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Period poverty and the pandemic

 

Lets start by playing a game of true or false. In the UK...

1 in 10 people who have periods can't afford period products.

1 in 7 have had some financial struggle around period products during their life.

49% of people who have periods have missed an entire day of education because of their period.

Between the ages of 13-21, 50% of people who have a period are embarrassed or ashamed by it.

68% said they felt more distracted in class when on their period.

40% have substituted in toilet roll because they didn't have access to period products.

 

You might have to forgive us because we cheated slightly. In fact, every single one of these statistics is TRUE.

In the UK, 137,700 students miss school every year because of their period. These statistics were obtained in 2017 when Plan International conducted a national study on period poverty in the UK. When we think of period poverty, quite often we think of the global issue (which I will be covering in another article), but right here, at home, in the UK, so many people struggle to afford period products and this has an impact on their education, self-confidence and mental health.

Period poverty in the UK is rarely discussed, and when it is, people are usually blanketed as raging feminists or dismissed because someone, somewhere else in the world, has it worse.

I don't know if you have ever seen the film 'I, Daniel Blake'. It's a 2016 film directed by Warwickshire's finest, Ken Loach. The film focuses on poverty in the UK and a single parent family in Newcastle, that is reliant on the welfare system and local food banks. Daniel Blake is the main character and forms a strong friendship with a single mother and her two children and offers them support throughout.

In this film, there is a scene, where the mother is in the food bank looking for sanitary towels or tampons and the volunteer says that "people usually forget to donate period products". The volunteer goes on to say that "the public remember things like tins of beans, pasta and shampoo, but menstrual products are rarely donated". I personally believe this is due to national ignorance, because we don't automatically pair food banks and periods together.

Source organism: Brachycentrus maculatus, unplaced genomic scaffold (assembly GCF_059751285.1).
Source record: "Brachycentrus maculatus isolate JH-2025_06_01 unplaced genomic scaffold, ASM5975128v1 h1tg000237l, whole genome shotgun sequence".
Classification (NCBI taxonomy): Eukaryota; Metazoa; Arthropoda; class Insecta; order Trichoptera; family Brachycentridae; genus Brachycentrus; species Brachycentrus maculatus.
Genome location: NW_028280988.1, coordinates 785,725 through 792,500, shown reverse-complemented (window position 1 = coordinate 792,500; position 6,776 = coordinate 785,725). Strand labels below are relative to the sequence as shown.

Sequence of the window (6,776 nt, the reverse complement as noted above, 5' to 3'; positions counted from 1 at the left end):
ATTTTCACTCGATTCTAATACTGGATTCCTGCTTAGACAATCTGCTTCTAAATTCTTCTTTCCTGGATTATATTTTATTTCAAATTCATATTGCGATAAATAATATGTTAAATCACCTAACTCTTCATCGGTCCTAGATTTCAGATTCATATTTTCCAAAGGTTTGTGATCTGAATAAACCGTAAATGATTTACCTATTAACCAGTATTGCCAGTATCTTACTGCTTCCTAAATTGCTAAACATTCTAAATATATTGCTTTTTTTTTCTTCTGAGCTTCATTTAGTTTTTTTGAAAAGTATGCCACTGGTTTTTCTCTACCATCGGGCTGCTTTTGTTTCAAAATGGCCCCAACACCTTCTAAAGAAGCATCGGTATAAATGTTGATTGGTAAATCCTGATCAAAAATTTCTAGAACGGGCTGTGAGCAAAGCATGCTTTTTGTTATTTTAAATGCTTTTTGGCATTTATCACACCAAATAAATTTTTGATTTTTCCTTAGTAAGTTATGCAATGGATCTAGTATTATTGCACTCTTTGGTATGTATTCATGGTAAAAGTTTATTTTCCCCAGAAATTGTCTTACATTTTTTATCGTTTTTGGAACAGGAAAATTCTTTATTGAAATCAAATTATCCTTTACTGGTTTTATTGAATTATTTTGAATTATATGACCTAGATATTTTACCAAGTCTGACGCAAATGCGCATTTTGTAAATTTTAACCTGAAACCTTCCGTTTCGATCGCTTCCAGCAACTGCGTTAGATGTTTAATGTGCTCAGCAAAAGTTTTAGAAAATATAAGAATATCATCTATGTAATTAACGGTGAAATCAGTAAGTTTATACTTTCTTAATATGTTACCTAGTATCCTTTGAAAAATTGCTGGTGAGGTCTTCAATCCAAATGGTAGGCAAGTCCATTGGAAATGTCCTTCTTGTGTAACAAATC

Later on, she tried to steal some deodorant and sanitary towels from a local shop and gets caught. This sheer desperation to try and have access to, what in reality, should be basic human necessities really spoke to me. This was my first encounter with period poverty in the UK and ever since then, I have made a point of buying and donating sanitary products whenever I do my weekly shop. For most of my teenage years, I didn't have periods, because of my contraception (lucky me), so I chose to spend what I would have spent on myself, on sanitary products which I donated to the collection basket by the shop entrance.

It is no surprise that Coronavirus has hit a lot of families hard, and this means that people who used to have stable and steady incomes are now more reliant on food banks and the welfare system. According to the Office of National Statistics, 70% of households have experienced a decrease in annual income during the pandemic, with 16% more people than usual, relying on welfare or universal credit. Plan International have conducted recent studies on national period poverty and found that due to the virus, access to affordable menstrual products is becoming more and more difficult, with 3 in 10 people now struggling to afford menstrual products. This is triple the 2017 finding. 

Period poverty charities like, 'Bloody Good Period' and 'Freedom4Girls' have increased their menstrual product donations by 500%, now supplying 15,000 products collectively each month since May 2020.